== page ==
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Comment: Re:A possum playing possum (Score 1) 270

by vandamme (#46734327) Attached to: The New 'One Microsoft' Is Finally Poised For the Future

"If a Linux distribution somehow got a large foothold in the market, they will find a way to keep their dominance. Having a particular fork of the kernel, a distribution system that is a bit different, rename some folders around. Add a closed source install tool... "

You mean if Android had the predominant part of the market?

Comment: Obituary (Score 1) 650

by vandamme (#46703783) Attached to: Should Microsoft Be Required To Extend Support For Windows XP?

Windows XP Professional x86
August 24, 2001 - April 8, 2014

Windows XP Professional x86 died April 8th 2014. Proceeded in death by Parents DOS, windows 3.11 and younger brother XP Home and lesser known sister XP X64. and cousins windows CE, ME, NT and 98.

XP Pro, as he was called by his friends, leaves behind younger nephews and nieces, sextuplets Windows 7-Starter, Home-Basic, Home-Premium , Professional, Enterprise and Ultimate; also grandnephews and nieces Windows 8 , 8-Pro , 8-Enterprise, and RT. Windows 8 had some personality issues so will not attend any of the memorials.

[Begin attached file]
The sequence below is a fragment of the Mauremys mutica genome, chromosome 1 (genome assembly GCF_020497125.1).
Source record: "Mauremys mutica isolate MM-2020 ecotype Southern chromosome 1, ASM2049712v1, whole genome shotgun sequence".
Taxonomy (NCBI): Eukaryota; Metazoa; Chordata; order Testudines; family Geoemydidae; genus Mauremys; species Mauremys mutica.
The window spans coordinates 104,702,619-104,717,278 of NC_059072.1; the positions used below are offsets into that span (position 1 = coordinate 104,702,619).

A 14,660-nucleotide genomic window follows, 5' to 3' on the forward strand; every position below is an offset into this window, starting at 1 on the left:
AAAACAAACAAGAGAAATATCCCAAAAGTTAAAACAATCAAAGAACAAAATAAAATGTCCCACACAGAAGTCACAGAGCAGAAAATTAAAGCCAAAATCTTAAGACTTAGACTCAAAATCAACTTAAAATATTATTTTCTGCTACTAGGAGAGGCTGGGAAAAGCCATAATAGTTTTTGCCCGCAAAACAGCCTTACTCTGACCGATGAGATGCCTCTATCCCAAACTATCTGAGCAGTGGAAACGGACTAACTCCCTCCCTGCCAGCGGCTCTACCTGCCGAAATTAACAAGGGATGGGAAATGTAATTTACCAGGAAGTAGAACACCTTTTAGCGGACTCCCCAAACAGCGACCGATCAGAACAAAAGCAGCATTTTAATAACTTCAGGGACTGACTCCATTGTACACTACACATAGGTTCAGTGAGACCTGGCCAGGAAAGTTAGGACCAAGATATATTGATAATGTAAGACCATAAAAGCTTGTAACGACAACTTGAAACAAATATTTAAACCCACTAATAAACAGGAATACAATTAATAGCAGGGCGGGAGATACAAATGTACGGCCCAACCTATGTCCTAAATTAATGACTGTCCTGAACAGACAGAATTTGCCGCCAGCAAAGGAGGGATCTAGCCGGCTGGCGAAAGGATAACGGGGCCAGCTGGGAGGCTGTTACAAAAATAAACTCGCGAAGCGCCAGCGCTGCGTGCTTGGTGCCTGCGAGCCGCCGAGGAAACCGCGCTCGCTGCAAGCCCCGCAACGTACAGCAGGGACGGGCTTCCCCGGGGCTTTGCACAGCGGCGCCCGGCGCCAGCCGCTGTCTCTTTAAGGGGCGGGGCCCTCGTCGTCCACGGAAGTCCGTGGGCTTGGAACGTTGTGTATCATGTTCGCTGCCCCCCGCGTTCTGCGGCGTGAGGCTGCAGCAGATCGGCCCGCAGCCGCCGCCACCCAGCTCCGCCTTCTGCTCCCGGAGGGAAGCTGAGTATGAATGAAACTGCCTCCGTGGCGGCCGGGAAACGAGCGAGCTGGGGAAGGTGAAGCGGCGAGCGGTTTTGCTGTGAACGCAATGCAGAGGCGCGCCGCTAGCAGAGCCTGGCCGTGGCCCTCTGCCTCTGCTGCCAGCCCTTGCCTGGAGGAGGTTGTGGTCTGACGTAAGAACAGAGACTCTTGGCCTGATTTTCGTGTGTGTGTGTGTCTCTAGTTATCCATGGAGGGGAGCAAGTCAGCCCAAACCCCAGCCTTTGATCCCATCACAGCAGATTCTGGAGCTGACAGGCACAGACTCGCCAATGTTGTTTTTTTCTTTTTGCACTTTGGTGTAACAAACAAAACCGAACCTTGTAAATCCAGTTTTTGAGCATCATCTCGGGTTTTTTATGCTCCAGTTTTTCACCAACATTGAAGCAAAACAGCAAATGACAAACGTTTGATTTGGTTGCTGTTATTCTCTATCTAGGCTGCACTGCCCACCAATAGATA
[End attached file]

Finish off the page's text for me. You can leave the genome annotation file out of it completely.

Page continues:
A memorial will be held on or about April 20 on the internet with smoke rising high. Also on the first day after the first Zero day attack money will flow from the 2,470,000 ATMs which have XP on life support.

In lieu of flowers, send donations to

Comment: Re:DC transmission lines? (Score 1) 183

by vandamme (#46484927) Attached to: Power Cables' UV Flashes Apparently Frighten Animals

I was a high power radar transmitter engineer, and I've had to look for these coronal discharges in 40-50 KV power supplies, where the clearances were tight and corona starts a breakdown process. I had to sit in the total dark for several minutes until I could see it, guided by the sound and possibly smell.

The discharge from a big tesla coil is the same kind of thing, but high frequency AC. Faintly noticeable, unless you get a low resistance path to discharge it, like static discharge when you walk across the rug and touch a light switch. Or lightning.

If you walk next to a big power line you may hear the discharge. If it freaks out the deer, too bad. They can cross under the line away from a discharge point.

Comment: Re: What about radar? (Score 1) 382

No. The beacon signal has nothing to do with the primary radar, except that the antenna is usually located on top of the radar antenna, and uses the same azimuth pointing information. The interrogator is transmitted in a short pulse, and when the plane receives it, it generates its own fixed amplitude response pulse which has its squawk coded into it. It is received back at the ground radar antenna and decoded and displayed, next to the primary radar return. The code gives the 4 digit squawk, plane altitude (which the radar can't detect), and other info like whether they've been hijacked or their radios are dead.

Behind every great computer sits a skinny little geek.